The traditional idea of a young adult going off to residential college to explore academics and choose a career isn’t always appropriate for current circumstances.
Instead, high school students should explore potential careers to make an informed choice about the post–high school education or training that is most fitting for their goals.
Focusing on potential careers before specific college choices provides several benefits.
1. You can choose the most appropriate educational path.
Once students have narrowed down potential careers, it’s easier to consider what education or training program most suits their individual goals. Is a four-year degree required to get the job, or would an associate degree, a certificate program or an apprenticeship be as, or even more, suitable? Students should also consider the broader academic and social impacts of various programs.
A traditional residential experience incorporating both major-related courses and general education classes is much different than living at home and working while attending school or training for a specific job.
Each path has advantages, but one may be more appropriate than others for a particular student.
Families may explore their choices with the help of the free Return on College Investment tool on the ISL Education Lending website, which provides information on possible educational paths to reach a desired college degree.
2. Realistic starting salaries define an educational budget.
Obtaining a college degree is expensive, and many families rely on student loans to supplement their savings, earnings and financial aid. Settling on a career early can help prevent overborrowing for additional years in college.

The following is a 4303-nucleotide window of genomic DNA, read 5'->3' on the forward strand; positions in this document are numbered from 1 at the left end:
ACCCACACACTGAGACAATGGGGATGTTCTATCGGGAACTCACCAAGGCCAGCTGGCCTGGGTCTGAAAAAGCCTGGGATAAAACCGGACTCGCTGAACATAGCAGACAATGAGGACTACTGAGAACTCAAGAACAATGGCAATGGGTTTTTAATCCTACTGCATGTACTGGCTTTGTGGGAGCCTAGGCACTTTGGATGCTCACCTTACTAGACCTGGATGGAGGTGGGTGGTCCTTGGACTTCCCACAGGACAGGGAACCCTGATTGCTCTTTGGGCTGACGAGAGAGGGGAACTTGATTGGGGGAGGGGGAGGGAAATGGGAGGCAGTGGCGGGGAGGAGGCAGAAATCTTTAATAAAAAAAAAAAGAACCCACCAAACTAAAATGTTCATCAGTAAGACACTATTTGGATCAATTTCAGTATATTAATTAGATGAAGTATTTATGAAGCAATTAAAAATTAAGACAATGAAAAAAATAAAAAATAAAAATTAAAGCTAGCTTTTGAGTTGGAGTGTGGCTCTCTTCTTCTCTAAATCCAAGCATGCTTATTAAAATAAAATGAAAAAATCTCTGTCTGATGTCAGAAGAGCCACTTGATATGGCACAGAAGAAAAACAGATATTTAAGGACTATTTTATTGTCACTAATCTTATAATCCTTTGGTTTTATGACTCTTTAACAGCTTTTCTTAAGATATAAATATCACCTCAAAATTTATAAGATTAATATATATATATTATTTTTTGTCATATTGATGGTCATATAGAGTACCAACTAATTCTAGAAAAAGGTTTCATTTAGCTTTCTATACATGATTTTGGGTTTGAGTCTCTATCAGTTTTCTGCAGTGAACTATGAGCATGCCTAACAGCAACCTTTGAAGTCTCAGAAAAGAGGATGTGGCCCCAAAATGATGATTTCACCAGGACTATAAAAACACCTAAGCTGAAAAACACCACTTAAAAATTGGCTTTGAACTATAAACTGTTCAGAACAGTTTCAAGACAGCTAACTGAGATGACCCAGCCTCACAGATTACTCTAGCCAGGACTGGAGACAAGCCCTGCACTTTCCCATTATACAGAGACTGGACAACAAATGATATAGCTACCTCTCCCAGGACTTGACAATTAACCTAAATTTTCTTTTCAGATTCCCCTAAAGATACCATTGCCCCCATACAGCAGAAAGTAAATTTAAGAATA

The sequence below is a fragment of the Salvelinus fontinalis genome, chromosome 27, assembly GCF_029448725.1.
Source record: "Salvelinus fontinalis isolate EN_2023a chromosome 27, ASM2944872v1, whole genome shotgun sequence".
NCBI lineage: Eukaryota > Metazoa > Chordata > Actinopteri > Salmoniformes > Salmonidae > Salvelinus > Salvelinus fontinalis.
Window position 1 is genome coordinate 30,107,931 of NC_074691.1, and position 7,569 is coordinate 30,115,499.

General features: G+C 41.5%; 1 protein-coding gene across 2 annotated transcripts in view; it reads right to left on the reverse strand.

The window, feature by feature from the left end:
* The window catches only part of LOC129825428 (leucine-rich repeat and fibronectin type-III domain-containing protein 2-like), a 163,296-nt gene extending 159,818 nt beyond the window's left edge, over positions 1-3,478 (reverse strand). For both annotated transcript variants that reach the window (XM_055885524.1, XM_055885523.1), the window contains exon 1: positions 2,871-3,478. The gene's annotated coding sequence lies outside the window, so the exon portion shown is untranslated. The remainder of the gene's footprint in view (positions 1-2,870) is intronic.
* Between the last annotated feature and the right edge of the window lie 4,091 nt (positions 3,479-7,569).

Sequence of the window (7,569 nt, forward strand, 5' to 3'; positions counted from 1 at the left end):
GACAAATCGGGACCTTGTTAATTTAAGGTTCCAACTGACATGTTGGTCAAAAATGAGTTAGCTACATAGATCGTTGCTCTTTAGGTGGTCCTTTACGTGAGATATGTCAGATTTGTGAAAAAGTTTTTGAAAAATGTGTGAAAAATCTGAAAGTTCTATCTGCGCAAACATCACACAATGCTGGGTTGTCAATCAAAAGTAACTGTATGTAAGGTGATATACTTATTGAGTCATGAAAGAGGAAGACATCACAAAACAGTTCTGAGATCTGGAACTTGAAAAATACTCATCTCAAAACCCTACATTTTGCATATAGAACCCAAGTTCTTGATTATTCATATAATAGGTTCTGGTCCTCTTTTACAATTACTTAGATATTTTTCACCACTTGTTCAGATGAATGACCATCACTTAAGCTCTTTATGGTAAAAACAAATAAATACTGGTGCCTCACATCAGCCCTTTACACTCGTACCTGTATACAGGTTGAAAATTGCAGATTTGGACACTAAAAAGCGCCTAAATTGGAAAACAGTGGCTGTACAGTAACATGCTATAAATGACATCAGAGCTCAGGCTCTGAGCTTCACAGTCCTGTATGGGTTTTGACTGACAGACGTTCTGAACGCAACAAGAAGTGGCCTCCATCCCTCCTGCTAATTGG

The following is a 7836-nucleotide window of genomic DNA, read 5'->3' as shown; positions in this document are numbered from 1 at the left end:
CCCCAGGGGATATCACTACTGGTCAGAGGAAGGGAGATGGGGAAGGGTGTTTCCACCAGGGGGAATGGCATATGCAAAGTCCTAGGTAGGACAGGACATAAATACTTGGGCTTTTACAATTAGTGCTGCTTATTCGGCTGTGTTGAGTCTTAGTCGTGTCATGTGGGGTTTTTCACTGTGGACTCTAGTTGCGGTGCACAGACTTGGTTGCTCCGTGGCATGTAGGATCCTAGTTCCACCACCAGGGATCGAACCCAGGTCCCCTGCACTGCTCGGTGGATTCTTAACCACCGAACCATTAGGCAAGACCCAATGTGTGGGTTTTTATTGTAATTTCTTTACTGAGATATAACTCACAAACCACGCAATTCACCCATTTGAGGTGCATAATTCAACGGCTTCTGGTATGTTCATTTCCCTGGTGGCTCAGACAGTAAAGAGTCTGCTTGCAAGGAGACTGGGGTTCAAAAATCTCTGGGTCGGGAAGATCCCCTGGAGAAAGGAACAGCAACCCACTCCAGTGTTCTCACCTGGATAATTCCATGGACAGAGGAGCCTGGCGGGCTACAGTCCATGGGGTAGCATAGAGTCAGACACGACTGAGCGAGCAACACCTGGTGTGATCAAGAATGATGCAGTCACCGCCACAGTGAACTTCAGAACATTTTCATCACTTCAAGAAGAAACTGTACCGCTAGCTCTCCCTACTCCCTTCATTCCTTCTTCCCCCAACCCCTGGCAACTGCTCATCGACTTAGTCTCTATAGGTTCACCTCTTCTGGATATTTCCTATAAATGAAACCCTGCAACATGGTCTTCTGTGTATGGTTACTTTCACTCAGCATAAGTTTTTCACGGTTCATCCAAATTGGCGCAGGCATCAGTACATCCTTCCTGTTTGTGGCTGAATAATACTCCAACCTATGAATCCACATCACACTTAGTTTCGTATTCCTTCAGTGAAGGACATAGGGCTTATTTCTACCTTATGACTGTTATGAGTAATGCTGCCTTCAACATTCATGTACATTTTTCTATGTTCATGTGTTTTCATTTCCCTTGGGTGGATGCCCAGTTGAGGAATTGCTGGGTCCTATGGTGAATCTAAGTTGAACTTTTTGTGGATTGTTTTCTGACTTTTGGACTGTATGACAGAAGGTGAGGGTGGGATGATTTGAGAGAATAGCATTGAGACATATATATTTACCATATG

It’s also important to consider potential starting salaries so that any student loans can be successfully repaid later without undue financial hardships. Many experts recommend borrowing no more in total than a realistic starting salary. For example, an elementary teacher might expect a starting annual salary of $34,000. A student intending to enter this field should not borrow more than that amount to obtain the degree needed for that job.
The Return on College Investment tool, as well as Student Loan Game Plan, another free resource from ISL Education Lending, also allows families to explore starting salaries for specific careers and college majors and understand how borrowing based on those choices affect future finances. Both are available at no charge at www.IowaStudentLoan.org/SmartBorrowing.
3. Career-related experience can begin early.
A third benefit to exploring careers before starting a postsecondary education is that the student can choose part-time or seasonal work to provide income while gaining experience in the career field.
The aspiring elementary teacher above, for example, may choose to work in childcare or tutor younger students instead of taking a fast-food job. While any part-time job could provide savings to offset future student loan debt, having a career goal in mind allows students to choose those that also provide insight into that career.
Start by exploring the free college planning and financing tools available at www.IowaStudentLoan.org/SmartBorrowing
(Scott Schneidermann is a member of the Iowa Student Loan Liquidity Corporation board)